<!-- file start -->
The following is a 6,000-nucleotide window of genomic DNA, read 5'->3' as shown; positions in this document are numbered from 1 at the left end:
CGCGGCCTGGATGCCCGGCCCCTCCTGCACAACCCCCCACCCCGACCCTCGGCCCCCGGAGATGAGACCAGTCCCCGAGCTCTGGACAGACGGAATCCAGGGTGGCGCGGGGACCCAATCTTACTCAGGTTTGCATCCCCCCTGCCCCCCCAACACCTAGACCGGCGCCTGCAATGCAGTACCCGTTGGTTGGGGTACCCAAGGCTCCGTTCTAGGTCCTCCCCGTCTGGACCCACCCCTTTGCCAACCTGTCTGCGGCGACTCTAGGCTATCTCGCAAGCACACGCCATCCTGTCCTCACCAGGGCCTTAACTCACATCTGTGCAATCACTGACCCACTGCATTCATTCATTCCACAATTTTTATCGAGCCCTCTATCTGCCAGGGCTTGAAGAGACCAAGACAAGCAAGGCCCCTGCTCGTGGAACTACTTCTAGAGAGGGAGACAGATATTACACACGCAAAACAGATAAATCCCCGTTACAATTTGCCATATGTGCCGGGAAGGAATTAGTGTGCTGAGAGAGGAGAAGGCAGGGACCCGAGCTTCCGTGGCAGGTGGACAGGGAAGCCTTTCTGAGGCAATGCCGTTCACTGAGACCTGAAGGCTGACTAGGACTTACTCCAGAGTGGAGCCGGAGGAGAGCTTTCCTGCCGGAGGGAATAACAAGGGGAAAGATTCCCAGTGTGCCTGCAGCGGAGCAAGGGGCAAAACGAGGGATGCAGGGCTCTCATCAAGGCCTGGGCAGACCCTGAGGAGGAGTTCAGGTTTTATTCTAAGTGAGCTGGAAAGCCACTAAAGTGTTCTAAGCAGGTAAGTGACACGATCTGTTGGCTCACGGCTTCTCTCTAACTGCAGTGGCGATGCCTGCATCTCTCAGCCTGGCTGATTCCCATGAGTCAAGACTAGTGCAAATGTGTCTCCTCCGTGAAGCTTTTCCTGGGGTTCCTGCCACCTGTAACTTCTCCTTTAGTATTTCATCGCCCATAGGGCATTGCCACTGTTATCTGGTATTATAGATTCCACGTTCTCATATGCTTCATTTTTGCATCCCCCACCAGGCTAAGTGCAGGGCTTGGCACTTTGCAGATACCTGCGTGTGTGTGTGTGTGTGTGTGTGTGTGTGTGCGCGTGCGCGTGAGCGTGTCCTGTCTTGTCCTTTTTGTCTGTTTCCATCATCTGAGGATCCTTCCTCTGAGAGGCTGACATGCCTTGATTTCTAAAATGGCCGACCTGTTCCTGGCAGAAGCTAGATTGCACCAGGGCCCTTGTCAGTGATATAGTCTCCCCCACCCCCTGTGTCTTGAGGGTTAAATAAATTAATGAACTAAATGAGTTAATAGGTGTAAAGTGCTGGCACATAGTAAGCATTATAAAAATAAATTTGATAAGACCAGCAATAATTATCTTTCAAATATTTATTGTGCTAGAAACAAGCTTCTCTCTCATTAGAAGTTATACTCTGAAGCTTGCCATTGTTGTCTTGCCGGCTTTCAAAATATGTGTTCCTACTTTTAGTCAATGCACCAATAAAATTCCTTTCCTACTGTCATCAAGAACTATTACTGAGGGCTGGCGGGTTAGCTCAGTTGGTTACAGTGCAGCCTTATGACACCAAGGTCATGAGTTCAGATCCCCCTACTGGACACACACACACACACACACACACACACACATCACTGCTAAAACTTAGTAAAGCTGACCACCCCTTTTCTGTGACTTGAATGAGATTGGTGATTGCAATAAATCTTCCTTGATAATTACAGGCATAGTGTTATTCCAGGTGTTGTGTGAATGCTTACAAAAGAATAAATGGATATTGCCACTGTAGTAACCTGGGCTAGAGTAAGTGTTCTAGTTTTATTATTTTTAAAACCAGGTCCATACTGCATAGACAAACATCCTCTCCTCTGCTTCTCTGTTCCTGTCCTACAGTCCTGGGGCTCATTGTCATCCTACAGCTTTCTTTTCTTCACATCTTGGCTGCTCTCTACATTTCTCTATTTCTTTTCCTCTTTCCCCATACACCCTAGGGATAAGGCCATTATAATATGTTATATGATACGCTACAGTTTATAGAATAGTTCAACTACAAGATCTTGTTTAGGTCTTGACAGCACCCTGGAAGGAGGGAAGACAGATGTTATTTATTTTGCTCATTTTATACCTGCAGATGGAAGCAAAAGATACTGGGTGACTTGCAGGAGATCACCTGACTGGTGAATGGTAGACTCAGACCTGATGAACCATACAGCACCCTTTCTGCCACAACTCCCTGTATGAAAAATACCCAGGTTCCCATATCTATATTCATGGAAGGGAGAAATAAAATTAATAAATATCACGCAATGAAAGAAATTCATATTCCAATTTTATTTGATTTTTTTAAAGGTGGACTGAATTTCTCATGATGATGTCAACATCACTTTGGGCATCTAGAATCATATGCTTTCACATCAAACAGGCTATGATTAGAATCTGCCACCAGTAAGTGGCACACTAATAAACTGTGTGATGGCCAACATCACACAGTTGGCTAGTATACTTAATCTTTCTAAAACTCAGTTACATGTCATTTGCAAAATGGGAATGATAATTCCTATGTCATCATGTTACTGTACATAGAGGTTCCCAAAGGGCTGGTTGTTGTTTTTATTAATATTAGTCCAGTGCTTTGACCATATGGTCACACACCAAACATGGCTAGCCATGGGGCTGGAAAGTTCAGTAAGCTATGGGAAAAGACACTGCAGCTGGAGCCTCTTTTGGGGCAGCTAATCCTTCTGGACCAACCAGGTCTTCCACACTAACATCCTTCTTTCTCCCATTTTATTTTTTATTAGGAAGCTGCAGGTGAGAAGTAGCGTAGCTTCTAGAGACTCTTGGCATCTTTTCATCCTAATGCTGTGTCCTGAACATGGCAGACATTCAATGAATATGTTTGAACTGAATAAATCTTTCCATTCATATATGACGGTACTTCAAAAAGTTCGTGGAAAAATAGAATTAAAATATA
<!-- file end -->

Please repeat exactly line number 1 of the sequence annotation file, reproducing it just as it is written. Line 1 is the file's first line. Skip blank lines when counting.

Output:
The following is a 6,000-nucleotide window of genomic DNA, read 5'->3' as shown; positions in this document are numbered from 1 at the left end: